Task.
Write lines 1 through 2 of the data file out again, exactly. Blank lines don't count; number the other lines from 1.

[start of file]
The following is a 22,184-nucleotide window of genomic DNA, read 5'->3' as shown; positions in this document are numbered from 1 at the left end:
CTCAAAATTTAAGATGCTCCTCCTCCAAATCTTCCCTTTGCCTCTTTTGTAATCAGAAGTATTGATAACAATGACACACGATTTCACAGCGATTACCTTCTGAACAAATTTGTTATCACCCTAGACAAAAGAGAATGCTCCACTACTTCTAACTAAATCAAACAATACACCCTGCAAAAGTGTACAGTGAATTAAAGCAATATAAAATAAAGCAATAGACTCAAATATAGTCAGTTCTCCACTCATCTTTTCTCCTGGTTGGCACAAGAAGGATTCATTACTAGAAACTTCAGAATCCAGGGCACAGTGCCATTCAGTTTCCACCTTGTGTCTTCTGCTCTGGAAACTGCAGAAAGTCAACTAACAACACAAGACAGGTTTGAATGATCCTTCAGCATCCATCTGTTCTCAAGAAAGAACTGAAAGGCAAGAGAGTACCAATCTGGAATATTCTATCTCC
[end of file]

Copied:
The following is a 22,184-nucleotide window of genomic DNA, read 5'->3' as shown; positions in this document are numbered from 1 at the left end:
CTCAAAATTTAAGATGCTCCTCCTCCAAATCTTCCCTTTGCCTCTTTTGTAATCAGAAGTATTGATAACAATGACACACGATTTCACAGCGATTACCTTCTGAACAAATTTGTTATCACCCTAGACAAAAGAGAATGCTCCACTACTTCTAACTAAATCAAACAATACACCCTGCAAAAGTGTACAGTGAATTAAAGCAATATAAAATAAAGCAATAGACTCAAATATAGTCAGTTCTCCACTCATCTTTTCTCCTGGTTGGCACAAGAAGGATTCATTACTAGAAACTTCAGAATCCAGGGCACAGTGCCATTCAGTTTCCACCTTGTGTCTTCTGCTCTGGAAACTGCAGAAAGTCAACTAACAACACAAGACAGGTTTGAATGATCCTTCAGCATCCATCTGTTCTCAAGAAAGAACTGAAAGGCAAGAGAGTACCAATCTGGAATATTCTATCTCC